DC

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Reply with quote  #52 
I agree its best to be strict on the guidelines but we have the problem regarding the status of some dynasts as you note in the intro to the German chart. With Mecklenburg-Strelitz the most recent equal marriage was between Duke Carl Gregor, the younger son of Duke Georg, and Princess Maria Margarethe of Hohenzollern in 1965, and Reuss elder Line, Princess Hermine married German Emperor Wilhelm II in 1922. Some low profile recent marriages that have probably gone under the radar are Princess Auguste of Bavaria, elder sister of Princess Alice, and Prince Ferdinand of Lippe-Weissenfeld and (perhaps a slightly ambiguous per the status of some dynasts) Prince Heinrich XXIV Reuss (Younger Line) married Dorothea zu Castell-Castell in 2013. However although her father is the second surviving son her youngest uncle is the heir as his elder brothers married unequally and seem to have lost their rights so I'm not sure if we would on a technicality regard her as equal, I would be inclined to as Friedrich Ernst of Saxe-Meiningen's younger brother seems to be generally accepted as head of that house with Friedrich Ernst and his children non dynastic. But thanks again for the charts its useful to see this data in one place in a table form like this.
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Reply with quote  #53 
Thanks once more. I will look into all these, though I'm sure you're right as you usually are, and amend as necessary. It won't be tonight, though, as after turning out the chart even I have had enough genealogy for one day. The input is very much appreciated.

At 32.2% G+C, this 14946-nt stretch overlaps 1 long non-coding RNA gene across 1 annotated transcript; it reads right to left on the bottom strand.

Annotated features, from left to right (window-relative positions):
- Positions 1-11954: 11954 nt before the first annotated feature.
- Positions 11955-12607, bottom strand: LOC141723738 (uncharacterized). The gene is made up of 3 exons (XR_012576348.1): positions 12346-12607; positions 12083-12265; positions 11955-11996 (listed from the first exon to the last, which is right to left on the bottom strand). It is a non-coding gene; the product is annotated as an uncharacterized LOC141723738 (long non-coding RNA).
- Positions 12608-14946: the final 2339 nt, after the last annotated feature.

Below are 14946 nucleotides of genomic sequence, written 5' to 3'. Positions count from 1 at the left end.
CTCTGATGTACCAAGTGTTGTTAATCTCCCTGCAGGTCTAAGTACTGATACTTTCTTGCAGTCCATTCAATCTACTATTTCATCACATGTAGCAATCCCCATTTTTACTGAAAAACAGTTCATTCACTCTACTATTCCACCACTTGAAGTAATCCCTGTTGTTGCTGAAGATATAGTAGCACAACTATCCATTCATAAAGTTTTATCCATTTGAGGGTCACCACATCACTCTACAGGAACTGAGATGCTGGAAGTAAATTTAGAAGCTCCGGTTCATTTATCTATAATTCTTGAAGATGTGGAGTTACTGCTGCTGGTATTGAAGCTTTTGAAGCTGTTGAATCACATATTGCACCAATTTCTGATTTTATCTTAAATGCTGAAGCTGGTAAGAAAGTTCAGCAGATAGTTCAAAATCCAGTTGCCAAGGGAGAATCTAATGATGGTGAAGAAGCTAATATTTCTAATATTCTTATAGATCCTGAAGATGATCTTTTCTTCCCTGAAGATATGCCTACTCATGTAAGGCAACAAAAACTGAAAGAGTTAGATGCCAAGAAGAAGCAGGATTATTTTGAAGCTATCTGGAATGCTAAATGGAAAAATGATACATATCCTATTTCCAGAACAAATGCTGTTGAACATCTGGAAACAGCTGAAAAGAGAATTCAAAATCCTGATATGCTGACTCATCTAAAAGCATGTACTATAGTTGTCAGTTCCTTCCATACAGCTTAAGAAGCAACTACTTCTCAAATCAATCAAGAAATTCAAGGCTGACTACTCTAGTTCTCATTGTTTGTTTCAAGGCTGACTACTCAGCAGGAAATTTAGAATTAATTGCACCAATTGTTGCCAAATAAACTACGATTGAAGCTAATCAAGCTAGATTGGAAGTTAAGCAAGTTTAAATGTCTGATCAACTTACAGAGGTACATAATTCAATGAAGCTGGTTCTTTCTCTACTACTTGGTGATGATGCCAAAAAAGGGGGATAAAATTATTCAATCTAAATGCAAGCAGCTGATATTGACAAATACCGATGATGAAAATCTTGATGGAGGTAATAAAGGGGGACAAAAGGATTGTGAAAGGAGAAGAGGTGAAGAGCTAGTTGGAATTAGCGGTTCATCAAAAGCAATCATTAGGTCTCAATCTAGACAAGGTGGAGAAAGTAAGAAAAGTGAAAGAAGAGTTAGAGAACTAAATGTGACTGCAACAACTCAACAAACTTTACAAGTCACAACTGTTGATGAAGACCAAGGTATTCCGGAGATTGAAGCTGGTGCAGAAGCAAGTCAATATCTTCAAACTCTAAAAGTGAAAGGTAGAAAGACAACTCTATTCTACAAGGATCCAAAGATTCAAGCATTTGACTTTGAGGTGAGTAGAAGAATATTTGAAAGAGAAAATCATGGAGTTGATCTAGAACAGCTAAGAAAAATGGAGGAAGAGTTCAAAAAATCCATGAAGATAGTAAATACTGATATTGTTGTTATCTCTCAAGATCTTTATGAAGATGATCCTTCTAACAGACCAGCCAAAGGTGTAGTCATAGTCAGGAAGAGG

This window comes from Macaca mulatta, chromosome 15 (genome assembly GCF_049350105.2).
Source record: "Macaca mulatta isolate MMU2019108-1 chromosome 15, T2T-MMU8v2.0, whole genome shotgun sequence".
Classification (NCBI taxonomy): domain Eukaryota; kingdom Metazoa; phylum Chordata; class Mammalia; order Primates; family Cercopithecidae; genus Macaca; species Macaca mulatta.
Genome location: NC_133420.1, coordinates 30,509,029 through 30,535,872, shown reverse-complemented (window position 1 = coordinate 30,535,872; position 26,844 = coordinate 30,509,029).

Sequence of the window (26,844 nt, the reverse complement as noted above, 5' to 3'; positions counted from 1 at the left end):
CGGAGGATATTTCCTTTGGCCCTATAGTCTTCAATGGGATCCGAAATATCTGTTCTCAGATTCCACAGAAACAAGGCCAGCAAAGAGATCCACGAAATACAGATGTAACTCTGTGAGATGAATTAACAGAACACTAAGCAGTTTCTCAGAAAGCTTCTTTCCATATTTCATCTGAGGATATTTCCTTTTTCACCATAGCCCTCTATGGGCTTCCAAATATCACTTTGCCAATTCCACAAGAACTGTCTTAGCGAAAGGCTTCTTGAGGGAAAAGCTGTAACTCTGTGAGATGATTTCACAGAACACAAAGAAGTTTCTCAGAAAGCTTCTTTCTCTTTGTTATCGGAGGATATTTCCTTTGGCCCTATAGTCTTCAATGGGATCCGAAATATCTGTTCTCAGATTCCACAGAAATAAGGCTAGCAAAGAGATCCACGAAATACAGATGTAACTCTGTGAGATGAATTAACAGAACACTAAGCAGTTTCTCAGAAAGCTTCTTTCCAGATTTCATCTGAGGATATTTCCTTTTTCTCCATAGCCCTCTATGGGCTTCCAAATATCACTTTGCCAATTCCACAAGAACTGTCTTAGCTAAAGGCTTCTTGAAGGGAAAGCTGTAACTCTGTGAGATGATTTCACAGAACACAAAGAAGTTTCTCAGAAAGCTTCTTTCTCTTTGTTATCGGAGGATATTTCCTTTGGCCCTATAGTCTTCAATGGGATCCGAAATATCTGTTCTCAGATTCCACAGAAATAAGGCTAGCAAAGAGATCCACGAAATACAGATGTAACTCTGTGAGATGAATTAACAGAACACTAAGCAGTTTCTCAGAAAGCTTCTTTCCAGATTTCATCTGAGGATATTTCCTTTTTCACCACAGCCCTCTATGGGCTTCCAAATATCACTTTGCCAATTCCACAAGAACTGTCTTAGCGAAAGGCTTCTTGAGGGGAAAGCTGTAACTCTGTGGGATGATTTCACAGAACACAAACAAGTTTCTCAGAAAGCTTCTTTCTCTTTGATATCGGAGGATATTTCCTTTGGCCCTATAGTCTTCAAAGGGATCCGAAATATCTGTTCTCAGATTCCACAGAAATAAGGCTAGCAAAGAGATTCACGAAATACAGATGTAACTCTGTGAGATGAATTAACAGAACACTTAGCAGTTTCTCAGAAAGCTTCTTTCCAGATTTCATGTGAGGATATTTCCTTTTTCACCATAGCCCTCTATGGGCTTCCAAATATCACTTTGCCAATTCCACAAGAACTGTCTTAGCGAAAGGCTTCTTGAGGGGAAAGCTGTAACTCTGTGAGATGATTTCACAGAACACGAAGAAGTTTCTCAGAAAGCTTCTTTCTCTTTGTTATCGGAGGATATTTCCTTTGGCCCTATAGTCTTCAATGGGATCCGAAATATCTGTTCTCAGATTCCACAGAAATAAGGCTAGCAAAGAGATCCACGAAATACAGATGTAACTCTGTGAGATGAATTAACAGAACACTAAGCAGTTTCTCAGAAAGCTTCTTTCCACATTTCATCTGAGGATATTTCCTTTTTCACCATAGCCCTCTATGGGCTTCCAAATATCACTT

DC

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Reply with quote  #54 
No problem. I appreciate the work you put into them, I know from running my website on the House of Mecklenburg-Strelitz how time consuming it can be researching, typing up text etc.
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Reply with quote  #55 
All your corrections have now been implemented except the last one, which was more of a suggestion. I may yet make that change too, but want to think about it some more first. If I don't do it then it will be mentioned in the text introducing these charts; when Italy is done I will be deleting the separate introduction to the Germany chart and rewriting the post before the first chart as an introduction to all four, covering inter alia these kinds of doubts. I see your reasoning that I should include the Reuss marriage, on the basis that I included Friedrich Ernst of Saxe-Meiningen, who was officially non-dynastic as you say. However his son Prince Constantin is surely going to be declared dynastic, as the only possible heir left to Prince Konrad, the younger half-brother of Friedrich Ernst as you mention, kind of retrospectively validating his late father in the dynasty. There isn't the same sort of argument in favour of Countess Dorothea. Anyway, like I said I haven't made up my mind yet, and either way the marriage will be mentioned. In the meantime I have found my own correction, temporary though it might be, substituting the marriage of Princess Felizitas Reuss in 1974 for that of Princess Feodora in 1967.